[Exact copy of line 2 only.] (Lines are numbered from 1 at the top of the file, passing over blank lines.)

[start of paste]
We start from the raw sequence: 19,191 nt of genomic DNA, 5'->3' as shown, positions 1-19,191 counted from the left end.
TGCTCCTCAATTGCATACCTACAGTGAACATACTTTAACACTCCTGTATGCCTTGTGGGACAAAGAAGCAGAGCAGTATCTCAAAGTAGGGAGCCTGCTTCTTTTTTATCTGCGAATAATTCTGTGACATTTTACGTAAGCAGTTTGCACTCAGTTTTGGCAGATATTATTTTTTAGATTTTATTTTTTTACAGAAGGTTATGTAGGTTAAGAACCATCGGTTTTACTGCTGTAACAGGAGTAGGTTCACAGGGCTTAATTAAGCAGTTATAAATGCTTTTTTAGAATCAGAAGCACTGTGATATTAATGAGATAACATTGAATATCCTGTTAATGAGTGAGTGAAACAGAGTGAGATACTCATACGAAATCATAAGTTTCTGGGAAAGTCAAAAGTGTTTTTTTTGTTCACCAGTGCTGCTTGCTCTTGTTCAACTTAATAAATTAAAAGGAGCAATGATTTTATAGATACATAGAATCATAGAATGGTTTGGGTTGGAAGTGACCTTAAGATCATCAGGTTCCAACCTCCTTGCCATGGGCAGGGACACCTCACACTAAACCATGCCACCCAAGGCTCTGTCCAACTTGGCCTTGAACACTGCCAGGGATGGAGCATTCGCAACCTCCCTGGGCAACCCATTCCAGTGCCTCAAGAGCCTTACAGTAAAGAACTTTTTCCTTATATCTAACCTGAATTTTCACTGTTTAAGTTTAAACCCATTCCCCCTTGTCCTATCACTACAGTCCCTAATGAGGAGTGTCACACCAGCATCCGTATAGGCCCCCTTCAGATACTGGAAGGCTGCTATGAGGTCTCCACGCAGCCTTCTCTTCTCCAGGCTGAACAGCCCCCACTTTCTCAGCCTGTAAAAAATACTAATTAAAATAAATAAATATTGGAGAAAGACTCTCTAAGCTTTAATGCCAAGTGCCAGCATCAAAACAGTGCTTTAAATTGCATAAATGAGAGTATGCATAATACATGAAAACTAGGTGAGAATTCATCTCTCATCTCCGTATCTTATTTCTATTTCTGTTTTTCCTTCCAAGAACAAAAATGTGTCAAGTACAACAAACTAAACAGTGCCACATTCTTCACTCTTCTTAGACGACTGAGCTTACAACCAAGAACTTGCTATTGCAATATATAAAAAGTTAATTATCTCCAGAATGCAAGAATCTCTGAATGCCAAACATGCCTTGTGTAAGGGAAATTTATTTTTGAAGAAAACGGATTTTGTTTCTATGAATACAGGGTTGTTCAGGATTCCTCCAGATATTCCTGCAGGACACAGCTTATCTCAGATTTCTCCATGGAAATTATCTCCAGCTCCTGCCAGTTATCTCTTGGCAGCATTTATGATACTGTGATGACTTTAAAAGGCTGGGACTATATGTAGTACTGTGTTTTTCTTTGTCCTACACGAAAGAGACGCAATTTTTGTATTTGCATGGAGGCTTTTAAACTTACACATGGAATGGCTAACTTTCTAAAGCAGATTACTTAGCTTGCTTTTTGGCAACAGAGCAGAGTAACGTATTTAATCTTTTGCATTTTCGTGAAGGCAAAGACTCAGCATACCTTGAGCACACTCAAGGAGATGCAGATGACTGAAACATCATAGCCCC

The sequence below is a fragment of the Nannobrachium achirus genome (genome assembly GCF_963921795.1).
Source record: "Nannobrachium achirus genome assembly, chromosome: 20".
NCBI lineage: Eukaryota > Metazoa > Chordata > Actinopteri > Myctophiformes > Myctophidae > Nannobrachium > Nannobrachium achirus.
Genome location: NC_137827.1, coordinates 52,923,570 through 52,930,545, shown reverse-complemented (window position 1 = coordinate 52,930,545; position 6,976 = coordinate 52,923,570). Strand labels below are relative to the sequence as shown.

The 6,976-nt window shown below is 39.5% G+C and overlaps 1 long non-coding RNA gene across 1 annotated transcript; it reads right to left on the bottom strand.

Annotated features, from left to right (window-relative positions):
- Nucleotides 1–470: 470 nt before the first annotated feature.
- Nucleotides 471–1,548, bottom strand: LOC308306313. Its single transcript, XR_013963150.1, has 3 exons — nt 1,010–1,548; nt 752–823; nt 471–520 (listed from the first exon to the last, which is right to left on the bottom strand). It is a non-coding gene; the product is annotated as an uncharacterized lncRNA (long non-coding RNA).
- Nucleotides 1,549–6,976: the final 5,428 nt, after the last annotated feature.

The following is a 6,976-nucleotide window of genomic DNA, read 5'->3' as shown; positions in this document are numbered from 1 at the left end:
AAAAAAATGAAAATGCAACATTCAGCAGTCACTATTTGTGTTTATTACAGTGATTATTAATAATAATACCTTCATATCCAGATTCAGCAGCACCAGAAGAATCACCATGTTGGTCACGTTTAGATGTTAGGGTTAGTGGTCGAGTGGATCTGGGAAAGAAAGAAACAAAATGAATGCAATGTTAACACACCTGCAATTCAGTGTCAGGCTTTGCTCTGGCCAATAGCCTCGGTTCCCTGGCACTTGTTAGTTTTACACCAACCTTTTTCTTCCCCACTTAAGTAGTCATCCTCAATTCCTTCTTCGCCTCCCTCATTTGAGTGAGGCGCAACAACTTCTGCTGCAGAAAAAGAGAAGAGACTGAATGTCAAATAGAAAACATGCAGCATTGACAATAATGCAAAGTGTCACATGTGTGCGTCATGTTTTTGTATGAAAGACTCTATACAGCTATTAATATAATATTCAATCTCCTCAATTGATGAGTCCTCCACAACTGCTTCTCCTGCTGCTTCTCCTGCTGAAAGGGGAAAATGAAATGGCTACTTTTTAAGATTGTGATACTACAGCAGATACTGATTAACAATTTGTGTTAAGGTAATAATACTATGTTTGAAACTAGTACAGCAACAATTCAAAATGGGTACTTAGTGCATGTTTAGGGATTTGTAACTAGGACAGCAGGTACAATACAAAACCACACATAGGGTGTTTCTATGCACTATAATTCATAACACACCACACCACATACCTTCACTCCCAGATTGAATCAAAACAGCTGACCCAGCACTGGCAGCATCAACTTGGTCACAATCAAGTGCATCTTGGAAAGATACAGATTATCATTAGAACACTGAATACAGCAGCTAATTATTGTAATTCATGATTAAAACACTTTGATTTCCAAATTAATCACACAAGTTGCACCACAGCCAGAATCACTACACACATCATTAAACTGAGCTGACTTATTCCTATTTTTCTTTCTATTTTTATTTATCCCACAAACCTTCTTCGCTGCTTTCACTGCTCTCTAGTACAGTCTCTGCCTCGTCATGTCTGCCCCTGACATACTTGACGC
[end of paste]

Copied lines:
TGCTCCTCAATTGCATACCTACAGTGAACATACTTTAACACTCCTGTATGCCTTGTGGGACAAAGAAGCAGAGCAGTATCTCAAAGTAGGGAGCCTGCTTCTTTTTTATCTGCGAATAATTCTGTGACATTTTACGTAAGCAGTTTGCACTCAGTTTTGGCAGATATTATTTTTTAGATTTTATTTTTTTACAGAAGGTTATGTAGGTTAAGAACCATCGGTTTTACTGCTGTAACAGGAGTAGGTTCACAGGGCTTAATTAAGCAGTTATAAATGCTTTTTTAGAATCAGAAGCACTGTGATATTAATGAGATAACATTGAATATCCTGTTAATGAGTGAGTGAAACAGAGTGAGATACTCATACGAAATCATAAGTTTCTGGGAAAGTCAAAAGTGTTTTTTTTGTTCACCAGTGCTGCTTGCTCTTGTTCAACTTAATAAATTAAAAGGAGCAATGATTTTATAGATACATAGAATCATAGAATGGTTTGGGTTGGAAGTGACCTTAAGATCATCAGGTTCCAACCTCCTTGCCATGGGCAGGGACACCTCACACTAAACCATGCCACCCAAGGCTCTGTCCAACTTGGCCTTGAACACTGCCAGGGATGGAGCATTCGCAACCTCCCTGGGCAACCCATTCCAGTGCCTCAAGAGCCTTACAGTAAAGAACTTTTTCCTTATATCTAACCTGAATTTTCACTGTTTAAGTTTAAACCCATTCCCCCTTGTCCTATCACTACAGTCCCTAATGAGGAGTGTCACACCAGCATCCGTATAGGCCCCCTTCAGATACTGGAAGGCTGCTATGAGGTCTCCACGCAGCCTTCTCTTCTCCAGGCTGAACAGCCCCCACTTTCTCAGCCTGTAAAAAATACTAATTAAAATAAATAAATATTGGAGAAAGACTCTCTAAGCTTTAATGCCAAGTGCCAGCATCAAAACAGTGCTTTAAATTGCATAAATGAGAGTATGCATAATACATGAAAACTAGGTGAGAATTCATCTCTCATCTCCGTATCTTATTTCTATTTCTGTTTTTCCTTCCAAGAACAAAAATGTGTCAAGTACAACAAACTAAACAGTGCCACATTCTTCACTCTTCTTAGACGACTGAGCTTACAACCAAGAACTTGCTATTGCAATATATAAAAAGTTAATTATCTCCAGAATGCAAGAATCTCTGAATGCCAAACATGCCTTGTGTAAGGGAAATTTATTTTTGAAGAAAACGGATTTTGTTTCTATGAATACAGGGTTGTTCAGGATTCCTCCAGATATTCCTGCAGGACACAGCTTATCTCAGATTTCTCCATGGAAATTATCTCCAGCTCCTGCCAGTTATCTCTTGGCAGCATTTATGATACTGTGATGACTTTAAAAGGCTGGGACTATATGTAGTACTGTGTTTTTCTTTGTCCTACACGAAAGAGACGCAATTTTTGTATTTGCATGGAGGCTTTTAAACTTACACATGGAATGGCTAACTTTCTAAAGCAGATTACTTAGCTTGCTTTTTGGCAACAGAGCAGAGTAACGTATTTAATCTTTTGCATTTTCGTGAAGGCAAAGACTCAGCATACCTTGAGCACACTCAAGGAGATGCAGATGACTGAAACATCATAGCCCC